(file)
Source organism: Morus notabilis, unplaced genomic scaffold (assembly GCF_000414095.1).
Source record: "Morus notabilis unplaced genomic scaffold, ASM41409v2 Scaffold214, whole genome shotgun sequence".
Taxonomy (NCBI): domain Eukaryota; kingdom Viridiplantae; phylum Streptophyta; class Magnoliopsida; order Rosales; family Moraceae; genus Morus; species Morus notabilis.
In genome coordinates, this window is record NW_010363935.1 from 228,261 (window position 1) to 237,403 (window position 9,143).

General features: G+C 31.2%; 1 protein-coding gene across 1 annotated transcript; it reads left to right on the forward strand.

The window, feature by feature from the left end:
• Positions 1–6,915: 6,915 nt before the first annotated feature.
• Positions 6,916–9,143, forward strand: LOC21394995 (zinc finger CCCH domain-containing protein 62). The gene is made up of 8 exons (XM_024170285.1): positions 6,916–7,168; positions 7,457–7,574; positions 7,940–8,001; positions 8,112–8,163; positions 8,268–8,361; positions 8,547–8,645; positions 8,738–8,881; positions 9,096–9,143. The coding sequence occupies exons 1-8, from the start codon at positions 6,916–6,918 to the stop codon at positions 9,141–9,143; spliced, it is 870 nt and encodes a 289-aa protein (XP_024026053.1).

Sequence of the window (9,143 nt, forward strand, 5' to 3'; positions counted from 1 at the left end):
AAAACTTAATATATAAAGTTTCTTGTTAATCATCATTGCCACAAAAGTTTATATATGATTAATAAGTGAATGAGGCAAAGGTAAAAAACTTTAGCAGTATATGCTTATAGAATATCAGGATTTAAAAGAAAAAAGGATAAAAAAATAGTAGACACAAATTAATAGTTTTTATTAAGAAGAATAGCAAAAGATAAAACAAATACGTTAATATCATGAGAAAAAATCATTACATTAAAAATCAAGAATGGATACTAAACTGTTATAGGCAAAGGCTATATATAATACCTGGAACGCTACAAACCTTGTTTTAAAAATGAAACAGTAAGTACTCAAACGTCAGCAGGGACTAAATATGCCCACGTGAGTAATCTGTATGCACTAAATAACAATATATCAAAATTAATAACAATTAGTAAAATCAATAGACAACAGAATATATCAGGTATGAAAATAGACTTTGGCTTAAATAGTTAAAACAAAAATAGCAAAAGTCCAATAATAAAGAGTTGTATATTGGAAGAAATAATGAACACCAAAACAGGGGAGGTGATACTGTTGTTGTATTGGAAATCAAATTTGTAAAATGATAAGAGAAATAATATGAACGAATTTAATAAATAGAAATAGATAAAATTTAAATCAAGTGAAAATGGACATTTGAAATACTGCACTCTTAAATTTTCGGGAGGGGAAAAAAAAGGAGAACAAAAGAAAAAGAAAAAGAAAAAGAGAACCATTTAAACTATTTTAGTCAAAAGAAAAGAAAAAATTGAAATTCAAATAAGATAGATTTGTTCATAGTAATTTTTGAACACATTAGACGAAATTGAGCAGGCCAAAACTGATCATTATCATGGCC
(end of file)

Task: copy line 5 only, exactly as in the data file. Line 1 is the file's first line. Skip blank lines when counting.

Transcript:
General features: G+C 31.2%; 1 protein-coding gene across 1 annotated transcript; it reads left to right on the forward strand.